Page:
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{Rolled up and out of the way}

The one thing that we cannot figure out how to add screens to is our windows. Originally the windows had screens that were attached to these pieces that you slid into the open window, and twisted the middle portion to tension them in. Great idea. The problem was that with age all the screens ripped and needed to be replaced. Simple enough, we will just put new screens in. No problem. However, we cannot get anything to stick to the metal so the screens stay on! We’ve tried both metal and fabric screen materials. We’ve also tried a variety of attachment methods: epoxy, gorilla glue, soldering them on, and even this Loctite metal epoxy/weld stuff. Nothing works! Please tell me that someone out there has a solution to this, I’m all ears. For now, when the bugs are really bad, we just keep the windows closed and use the hatches for bug free airflow.

How do you keep the bugs out of your boat?

9 COMMENTS

  1. We need a companionway screen too!!! Yours looks perfect, but I don’t sew so I’m out of luck. As for portlight screens, we actually just ordered all new portlights and they include insertable screens…otherwise, I’m not sure what we would do either. -Kim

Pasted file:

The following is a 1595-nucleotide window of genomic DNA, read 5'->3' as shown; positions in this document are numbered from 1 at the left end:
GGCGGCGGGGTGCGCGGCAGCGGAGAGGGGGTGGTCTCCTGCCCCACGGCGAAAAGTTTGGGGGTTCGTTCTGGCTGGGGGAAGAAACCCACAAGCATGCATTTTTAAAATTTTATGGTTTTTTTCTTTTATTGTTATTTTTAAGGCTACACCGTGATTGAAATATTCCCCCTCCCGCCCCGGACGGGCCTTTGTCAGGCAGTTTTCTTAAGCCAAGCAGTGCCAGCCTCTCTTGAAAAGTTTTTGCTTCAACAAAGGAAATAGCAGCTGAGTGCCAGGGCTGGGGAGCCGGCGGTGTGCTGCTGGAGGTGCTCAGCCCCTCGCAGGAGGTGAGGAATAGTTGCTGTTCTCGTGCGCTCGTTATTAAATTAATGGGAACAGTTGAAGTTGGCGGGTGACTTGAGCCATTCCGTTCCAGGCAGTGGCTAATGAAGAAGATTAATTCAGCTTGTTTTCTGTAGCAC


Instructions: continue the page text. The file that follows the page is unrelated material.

2. I love that companionway screen! We need to make one soon. I love that yours can be rolled, on our last boat we had a framed screen that fit into the hatch board frame…the screen was torn before the end of the first season. Does yours also snap to the sliding hatch at the top?

    • Hey Jackie – It does snap to our sliding hatch. The wood that lines the top is a bit taller than the actual fiberglass and I hid the snaps back there.

  3. Previous owner made screens using 3/4″ line and soft netting. The line is large and heavy enough to give the screens shape there is one for each hatch and companion way. They are easy to store and getting to be easy to deploy… took a bit of learning on the stern companionway.

  4. Hi Kelley, Just found your blog through WWS. We spent two years exploring Caribbean, East Coast US, and Gulf Coast. Our bug screen solution was recommended by another boater – not the prettiest solution but very inexpensive. You take the industrial (gray) velcro (spikey side) and adhere it to your aluminum portlight frame and then take bridal veil fabric and cut to size and just press it onto the velcro. It lasts about three months in UV sun exposure and then gets fragile and starts ripping but the cost of the fabric is so low that you just cut a new piece. In the sun, the velcro lasts about a year and then has to be replaced. Worked for us! No bugs!

  5. Hi Kelley,
    Have you found an answer to your opening port light screen problem? My husband was genius using silicone to adhere screen to the metal. He used waxed paper and closed the portlight on the screen. When the silicone set he then opened the Port , peeled off the wax paper and the screens have stayed on no problem.
    I hope this helps,
    Pam from S/V Miramar